On May 18, 2013, on South Federal Highway in Fort Lauderdale, Florida, 25-year-old Chris Morena-Vega got into a car while he was drunk and negligently drove it into the back of the scooter which 49-year-old Timothy Blaikie was operating. Auto America, a Fort Lauderdale based used car dealer, owned and negligently entrusted the car which Moreno-Vega drove. Mr. Blaikie was catapulted off his scooter and into the windshield of the car the drunken Morena-Vega was driving. Mr. Blaikie’s spine fractured on impact, killing him instantly. Timothy Blaikie left behind his adoring wife, Suzanne, and her 18-year-old son, Joey, whom Tim had adopted a decade prior. Just nine days earlier, Joey had been sent with the rest of his U.S. Marine Corps platoon to fight in Afghanistan.
Suzanne hired Attorneys Robert McKee and Mary Luz Rodriguez of The McKee Law Group. McKee and Rodriguez, in turn, teamed up with David Brill and Joseph Rinaldi, Jr., of Brill & Rinaldi, The Law Firm. The lawyers in the two law firms, located in neighboring offices in Weston, Florida, together brought suit against Moreno-Vega and the auto dealership for Tim Blaikie’s wrongful death.
The attorneys hoped to secure a monetary recovery for Suzanne and Joey, which at minimum, would compensate the family for the substantial financial loss of Tim’s significant yearly earnings. However, records indicated that the drunk driver did not possess insurance or any appreciable assets, and neither did the auto dealer. Furthermore, neither the drunk driver nor the auto dealer responded to the lawsuit. That resulted in the court entering default judgments against each of them. All of the allegations in lawsuit brought by the Weston, Florida team of attorneys, McKee, Rodriguez and Brill, were deemed admitted. Yet, because the lawsuit requested a jury trial, a jury trial was still necessary to determine the amount of damages to which the family was entitled. That trial would cost the lawyers money to prosecute even though any compensation awarded from a verdict would ultimately never be paid.
The attorneys, nonetheless, never hesitated moving forward with the trial. To these lawyers, whose passion for people and justice is unmatched, the answer was simple: To give Suzanne and Joey the chance to have a jury validate by a dollar figure the depth of their grief and send a message to the defendant drunk driver and auto dealer who didn’t even bother to answer the charge that they wantonly caused the death of Tim, let alone apologize for doing so. Only a jury of Suzanne’s and Joey’s peers, the lawyers knew, had the power via a favorable verdict to provide that validation, and with it a sense of closure.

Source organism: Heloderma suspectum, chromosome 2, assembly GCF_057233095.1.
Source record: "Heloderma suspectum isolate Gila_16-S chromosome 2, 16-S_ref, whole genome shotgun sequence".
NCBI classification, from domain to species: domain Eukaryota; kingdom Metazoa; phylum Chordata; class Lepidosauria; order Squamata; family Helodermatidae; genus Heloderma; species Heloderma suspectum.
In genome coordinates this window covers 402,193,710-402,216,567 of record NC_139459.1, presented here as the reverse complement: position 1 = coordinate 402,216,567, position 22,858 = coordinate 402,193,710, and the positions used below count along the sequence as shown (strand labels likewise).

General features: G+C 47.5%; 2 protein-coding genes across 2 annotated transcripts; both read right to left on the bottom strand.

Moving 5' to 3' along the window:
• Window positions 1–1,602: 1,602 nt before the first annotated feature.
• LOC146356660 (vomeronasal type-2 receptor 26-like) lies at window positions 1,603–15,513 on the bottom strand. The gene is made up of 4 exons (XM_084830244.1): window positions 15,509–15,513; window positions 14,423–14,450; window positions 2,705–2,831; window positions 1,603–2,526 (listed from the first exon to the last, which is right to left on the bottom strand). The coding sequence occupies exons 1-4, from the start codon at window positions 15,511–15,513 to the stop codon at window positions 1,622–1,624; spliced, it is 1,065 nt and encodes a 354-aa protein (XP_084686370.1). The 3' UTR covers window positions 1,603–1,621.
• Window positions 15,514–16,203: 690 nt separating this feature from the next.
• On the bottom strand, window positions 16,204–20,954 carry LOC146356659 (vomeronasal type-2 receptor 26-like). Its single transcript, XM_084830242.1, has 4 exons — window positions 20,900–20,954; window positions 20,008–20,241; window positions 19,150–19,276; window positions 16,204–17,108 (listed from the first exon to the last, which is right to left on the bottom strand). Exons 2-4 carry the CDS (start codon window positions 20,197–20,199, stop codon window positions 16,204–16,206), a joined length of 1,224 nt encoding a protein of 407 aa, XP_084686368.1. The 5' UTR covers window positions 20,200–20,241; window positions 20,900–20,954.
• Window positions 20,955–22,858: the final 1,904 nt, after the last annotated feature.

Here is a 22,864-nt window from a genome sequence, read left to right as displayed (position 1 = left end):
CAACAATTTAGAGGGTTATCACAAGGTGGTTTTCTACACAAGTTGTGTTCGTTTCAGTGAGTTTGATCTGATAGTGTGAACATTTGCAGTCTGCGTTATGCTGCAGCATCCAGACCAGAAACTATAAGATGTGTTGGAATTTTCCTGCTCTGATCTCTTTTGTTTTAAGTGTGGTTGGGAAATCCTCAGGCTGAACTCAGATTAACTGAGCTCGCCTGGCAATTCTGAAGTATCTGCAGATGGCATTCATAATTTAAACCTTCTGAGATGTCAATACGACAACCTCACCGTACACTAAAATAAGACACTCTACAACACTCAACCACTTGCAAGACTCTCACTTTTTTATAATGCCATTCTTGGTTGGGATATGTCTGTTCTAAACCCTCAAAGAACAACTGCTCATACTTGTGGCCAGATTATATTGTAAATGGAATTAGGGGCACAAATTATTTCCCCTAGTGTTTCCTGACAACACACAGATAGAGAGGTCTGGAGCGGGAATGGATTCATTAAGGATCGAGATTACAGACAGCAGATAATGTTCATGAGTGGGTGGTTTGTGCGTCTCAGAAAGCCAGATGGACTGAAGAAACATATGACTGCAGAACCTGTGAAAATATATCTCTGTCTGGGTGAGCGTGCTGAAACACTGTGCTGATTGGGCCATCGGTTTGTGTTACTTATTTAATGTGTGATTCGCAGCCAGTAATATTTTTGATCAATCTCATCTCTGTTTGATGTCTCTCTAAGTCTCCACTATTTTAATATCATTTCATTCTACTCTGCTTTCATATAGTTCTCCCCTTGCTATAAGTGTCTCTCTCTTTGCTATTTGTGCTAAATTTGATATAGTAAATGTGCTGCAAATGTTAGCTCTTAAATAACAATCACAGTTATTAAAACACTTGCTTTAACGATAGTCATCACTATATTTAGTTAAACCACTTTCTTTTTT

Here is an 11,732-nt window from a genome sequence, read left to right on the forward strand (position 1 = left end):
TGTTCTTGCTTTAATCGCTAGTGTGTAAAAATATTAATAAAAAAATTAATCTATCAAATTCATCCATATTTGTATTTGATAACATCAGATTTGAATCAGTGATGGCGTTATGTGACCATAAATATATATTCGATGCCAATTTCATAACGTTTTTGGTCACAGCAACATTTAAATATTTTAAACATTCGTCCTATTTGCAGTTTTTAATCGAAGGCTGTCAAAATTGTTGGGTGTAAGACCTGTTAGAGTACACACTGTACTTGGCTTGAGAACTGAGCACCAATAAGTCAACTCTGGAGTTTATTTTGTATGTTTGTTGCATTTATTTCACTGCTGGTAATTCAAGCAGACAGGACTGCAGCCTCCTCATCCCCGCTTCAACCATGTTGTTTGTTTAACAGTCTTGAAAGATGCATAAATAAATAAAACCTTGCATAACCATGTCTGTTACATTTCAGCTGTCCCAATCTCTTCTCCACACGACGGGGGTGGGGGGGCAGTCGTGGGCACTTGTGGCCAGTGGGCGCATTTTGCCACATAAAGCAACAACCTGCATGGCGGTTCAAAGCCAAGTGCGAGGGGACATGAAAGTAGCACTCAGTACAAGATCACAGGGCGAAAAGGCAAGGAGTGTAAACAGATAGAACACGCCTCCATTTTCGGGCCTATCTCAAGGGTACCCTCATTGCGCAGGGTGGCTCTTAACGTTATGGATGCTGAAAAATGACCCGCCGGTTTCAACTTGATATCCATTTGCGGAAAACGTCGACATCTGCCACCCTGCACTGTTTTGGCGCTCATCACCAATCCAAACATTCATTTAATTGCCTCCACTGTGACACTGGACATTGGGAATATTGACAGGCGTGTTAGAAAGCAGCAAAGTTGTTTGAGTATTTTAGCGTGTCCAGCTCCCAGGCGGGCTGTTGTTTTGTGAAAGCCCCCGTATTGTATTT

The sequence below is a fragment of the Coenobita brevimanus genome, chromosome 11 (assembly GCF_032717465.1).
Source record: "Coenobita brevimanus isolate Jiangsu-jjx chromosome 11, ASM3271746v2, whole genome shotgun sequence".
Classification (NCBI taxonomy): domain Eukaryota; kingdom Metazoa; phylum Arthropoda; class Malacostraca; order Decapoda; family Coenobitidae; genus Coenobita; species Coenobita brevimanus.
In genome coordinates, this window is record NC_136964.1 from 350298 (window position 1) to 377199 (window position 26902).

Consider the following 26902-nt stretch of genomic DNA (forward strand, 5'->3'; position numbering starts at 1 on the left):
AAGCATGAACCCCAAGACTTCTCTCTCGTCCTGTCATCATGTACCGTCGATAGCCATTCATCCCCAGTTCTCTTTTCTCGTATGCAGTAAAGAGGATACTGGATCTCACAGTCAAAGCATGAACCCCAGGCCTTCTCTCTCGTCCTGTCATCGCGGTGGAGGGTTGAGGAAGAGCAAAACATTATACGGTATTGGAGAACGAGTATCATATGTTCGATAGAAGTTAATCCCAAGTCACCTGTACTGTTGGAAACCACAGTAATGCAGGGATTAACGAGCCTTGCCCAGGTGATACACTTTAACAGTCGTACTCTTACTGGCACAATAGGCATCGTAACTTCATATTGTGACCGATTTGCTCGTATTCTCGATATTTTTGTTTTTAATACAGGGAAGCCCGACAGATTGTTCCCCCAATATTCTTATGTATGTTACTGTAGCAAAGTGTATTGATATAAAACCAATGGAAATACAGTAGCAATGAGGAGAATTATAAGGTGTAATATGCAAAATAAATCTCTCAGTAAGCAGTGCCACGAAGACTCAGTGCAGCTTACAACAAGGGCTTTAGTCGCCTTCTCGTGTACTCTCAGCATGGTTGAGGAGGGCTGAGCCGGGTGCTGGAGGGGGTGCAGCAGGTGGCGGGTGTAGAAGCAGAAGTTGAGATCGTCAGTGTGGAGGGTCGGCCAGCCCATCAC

So, on June 15, 2015, Robert McKee and David Brill presented the damage case to the jury they picked. The case took that one day. It was, however, an extraordinarily compelling and poignant day.
Suzanne testified how the love Tim and she shared was the stuff of romance novels. He and she were best friends, partners, parents and lovers. With him gone, she was constantly lonely and alone, often felt she had no purpose, and frequently didn’t want to even get out of bed. The hurt had failed to abate even two years after police knocked on her door to tell her that Tim was dead.
Joey, meanwhile, wrote a letter to his father, Tim, the day Joey was deployed to Afghanistan nine days before Tim’s death. In it, Joey called Tim his hero for being the perfect husband, role model and, especially, father, and making Joey the man he had become. Joey, a National Honor Society student and two-sport athlete at a prominent Catholic high school, turned down a full academic scholarship to attend Florida State University to join the Marine Corps and help safeguard all of us and the freedoms we hold dear from terrorists. He’s now a corporal and stationed in Iraq to fight the vile, deadly cancer which calls itself ISIS. And to Joey, the man who adopted him was the hero. If that doesn’t speak volumes of the man Tim Blaikie was, what would?
It and Suzanne’s powerful testimony assuredly resonated like a din to the jury who heard McKee and Brill’s case. After about 25 minutes of deliberation, they reached a verdict awarding $844,566,000. The amount was about four times more than Brill asked the jury to consider awarding in his fiery closing.
And, hopefully, the message the verdict amount sends will be heard and, just like the letter and the testimony did with the jury, resonate like a din to the drunk driver and the auto dealer who lacked the courage to even participate in the process.
Yes, the verdict amount was and is extraordinary. But what was more extraordinary, and what personified what the trial was all about and why McKee and Brill tried the case despite the fact it would cost them money and they had no hope of recouping any, was what transpired after the verdict: The four women and two men who constituted the jury left their jury box and stopped at the large desk at which McKee and Brill and the Blaikie family had gathered. There, each juror, many of whom had tears in their eyes, hugged the attorneys and Blaikies, each of whom likewise had tears in their eyes. And, each juror said the words which the drunk driver and the auto dealer should have said more than two years ago: “I’m so sorry.”